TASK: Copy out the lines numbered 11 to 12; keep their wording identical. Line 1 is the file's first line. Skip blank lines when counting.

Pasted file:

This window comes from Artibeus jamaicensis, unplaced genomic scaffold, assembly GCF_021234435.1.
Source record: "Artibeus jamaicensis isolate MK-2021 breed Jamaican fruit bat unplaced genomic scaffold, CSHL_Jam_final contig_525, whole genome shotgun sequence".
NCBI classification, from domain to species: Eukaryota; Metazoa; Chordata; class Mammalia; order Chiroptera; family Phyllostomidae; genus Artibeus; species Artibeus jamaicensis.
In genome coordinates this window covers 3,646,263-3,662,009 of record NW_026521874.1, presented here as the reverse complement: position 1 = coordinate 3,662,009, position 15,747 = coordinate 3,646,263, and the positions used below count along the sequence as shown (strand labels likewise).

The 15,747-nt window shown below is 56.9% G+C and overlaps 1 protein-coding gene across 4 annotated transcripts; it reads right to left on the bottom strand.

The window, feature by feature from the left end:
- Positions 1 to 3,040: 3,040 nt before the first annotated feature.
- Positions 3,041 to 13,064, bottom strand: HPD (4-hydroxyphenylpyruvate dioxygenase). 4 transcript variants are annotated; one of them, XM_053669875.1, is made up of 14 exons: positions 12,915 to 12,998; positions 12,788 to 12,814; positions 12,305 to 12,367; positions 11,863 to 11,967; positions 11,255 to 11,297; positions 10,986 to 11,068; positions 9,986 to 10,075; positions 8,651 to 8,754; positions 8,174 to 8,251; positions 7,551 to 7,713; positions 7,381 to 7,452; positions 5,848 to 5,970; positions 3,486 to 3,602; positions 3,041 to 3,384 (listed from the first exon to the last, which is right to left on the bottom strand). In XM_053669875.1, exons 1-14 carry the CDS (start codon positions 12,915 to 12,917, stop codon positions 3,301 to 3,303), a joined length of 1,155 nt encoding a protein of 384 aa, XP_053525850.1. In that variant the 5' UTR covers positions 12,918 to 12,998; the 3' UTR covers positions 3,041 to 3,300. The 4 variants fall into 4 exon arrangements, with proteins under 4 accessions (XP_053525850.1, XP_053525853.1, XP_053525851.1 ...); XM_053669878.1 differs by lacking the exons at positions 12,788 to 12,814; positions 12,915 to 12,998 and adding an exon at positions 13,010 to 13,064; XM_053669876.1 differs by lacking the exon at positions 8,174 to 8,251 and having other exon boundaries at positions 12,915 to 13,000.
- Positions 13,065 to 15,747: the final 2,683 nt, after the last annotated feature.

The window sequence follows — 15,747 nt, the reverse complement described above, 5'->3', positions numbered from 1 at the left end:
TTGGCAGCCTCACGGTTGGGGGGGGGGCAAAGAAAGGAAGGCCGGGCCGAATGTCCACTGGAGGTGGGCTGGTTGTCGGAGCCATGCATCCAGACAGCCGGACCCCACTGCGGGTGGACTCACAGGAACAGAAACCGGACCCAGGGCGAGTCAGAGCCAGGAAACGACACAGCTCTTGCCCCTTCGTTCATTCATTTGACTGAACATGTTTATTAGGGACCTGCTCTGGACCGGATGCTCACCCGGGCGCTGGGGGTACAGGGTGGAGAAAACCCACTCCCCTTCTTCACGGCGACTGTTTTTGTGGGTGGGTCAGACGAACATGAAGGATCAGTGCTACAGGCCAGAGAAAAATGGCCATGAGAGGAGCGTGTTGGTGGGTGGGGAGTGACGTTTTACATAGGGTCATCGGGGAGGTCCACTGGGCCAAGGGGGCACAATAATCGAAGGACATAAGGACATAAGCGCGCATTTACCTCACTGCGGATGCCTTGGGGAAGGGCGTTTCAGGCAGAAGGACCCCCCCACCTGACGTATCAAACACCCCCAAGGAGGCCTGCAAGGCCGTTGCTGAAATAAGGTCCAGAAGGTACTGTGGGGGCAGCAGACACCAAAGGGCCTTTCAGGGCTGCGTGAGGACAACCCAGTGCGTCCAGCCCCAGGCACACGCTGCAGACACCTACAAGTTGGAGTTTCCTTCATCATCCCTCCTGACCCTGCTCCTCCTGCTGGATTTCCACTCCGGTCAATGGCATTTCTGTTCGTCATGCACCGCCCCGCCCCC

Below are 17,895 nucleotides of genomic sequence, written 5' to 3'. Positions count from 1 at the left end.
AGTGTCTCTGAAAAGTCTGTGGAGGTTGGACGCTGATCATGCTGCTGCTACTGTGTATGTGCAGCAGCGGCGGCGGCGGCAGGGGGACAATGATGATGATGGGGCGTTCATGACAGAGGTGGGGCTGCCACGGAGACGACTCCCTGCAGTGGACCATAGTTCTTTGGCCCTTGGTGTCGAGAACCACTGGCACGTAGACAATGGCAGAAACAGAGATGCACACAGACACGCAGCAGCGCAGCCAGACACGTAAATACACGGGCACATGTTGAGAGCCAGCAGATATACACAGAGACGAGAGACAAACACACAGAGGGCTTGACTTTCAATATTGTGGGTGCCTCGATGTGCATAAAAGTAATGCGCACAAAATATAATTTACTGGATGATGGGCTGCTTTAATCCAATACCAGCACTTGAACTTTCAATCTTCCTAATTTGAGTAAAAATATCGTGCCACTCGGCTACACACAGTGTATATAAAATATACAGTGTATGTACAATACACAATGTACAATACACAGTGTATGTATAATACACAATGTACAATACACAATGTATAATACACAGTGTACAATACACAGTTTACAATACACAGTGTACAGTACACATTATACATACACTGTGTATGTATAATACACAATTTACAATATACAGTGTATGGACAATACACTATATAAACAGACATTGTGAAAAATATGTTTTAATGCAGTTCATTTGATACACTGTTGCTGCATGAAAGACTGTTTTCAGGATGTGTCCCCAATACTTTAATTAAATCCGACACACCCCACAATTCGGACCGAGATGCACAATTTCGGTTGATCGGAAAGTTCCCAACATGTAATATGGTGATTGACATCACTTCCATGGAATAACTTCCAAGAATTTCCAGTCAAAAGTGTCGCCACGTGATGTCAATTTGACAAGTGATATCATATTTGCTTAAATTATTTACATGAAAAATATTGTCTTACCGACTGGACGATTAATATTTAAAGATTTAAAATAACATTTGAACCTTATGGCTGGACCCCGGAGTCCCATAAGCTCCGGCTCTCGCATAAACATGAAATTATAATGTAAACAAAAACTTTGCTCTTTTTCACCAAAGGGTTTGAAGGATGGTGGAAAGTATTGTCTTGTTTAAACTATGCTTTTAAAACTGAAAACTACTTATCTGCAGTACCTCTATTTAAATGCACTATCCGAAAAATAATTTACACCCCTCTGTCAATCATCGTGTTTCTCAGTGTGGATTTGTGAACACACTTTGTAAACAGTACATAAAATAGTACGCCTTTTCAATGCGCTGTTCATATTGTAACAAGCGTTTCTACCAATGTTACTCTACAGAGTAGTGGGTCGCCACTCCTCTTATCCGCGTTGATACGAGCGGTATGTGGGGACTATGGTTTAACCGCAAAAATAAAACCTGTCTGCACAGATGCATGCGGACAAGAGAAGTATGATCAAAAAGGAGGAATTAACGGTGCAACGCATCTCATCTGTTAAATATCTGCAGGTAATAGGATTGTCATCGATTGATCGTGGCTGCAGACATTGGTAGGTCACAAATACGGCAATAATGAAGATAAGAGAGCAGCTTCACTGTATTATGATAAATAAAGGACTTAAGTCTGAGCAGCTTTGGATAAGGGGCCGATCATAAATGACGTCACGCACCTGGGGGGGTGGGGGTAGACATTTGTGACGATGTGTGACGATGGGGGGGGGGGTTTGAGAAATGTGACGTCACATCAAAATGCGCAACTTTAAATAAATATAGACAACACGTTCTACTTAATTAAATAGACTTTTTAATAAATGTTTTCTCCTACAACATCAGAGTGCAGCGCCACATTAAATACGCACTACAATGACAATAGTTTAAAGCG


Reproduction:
TTGGCAGCCTCACGGTTGGGGGGGGGGCAAAGAAAGGAAGGCCGGGCCGAATGTCCACTGGAGGTGGGCTGGTTGTCGGAGCCATGCATCCAGACAGCCGGACCCCACTGCGGGTGGACTCACAGGAACAGAAACCGGACCCAGGGCGAGTCAGAGCCAGGAAACGACACAGCTCTTGCCCCTTCGTTCATTCATTTGACTGAACATGTTTATTAGGGACCTGCTCTGGACCGGATGCTCACCCGGGCGCTGGGGGTACAGGGTGGAGAAAACCCACTCCCCTTCTTCACGGCGACTGTTTTTGTGGGTGGGTCAGACGAACATGAAGGATCAGTGCTACAGGCCAGAGAAAAATGGCCATGAGAGGAGCGTGTTGGTGGGTGGGGAGTGACGTTTTACATAGGGTCATCGGGGAGGTCCACTGGGCCAAGGGGGCACAATAATCGAAGGACATAAGGACATAAGCGCGCATTTACCTCACTGCGGATGCCTTGGGGAAGGGCGTTTCAGGCAGAAGGACCCCCCCACCTGACGTATCAAACACCCCCAAGGAGGCCTGCAAGGCCGTTGCTGAAATAAGGTCCAGAAGGTACTGTGGGGGCAGCAGACACCAAAGGGCCTTTCAGGGCTGCGTGAGGACAACCCAGTGCGTCCAGCCCCAGGCACACGCTGCAGACACCTACAAGTTGGAGTTTCCTTCATCATCCCTCCTGACCCTGCTCCTCCTGCTGGATTTCCACTCCGGTCAATGGCATTTCTGTTCGTCATGCACCGCCCCGCCCCC

Below are 17,895 nucleotides of genomic sequence, written 5' to 3'. Positions count from 1 at the left end.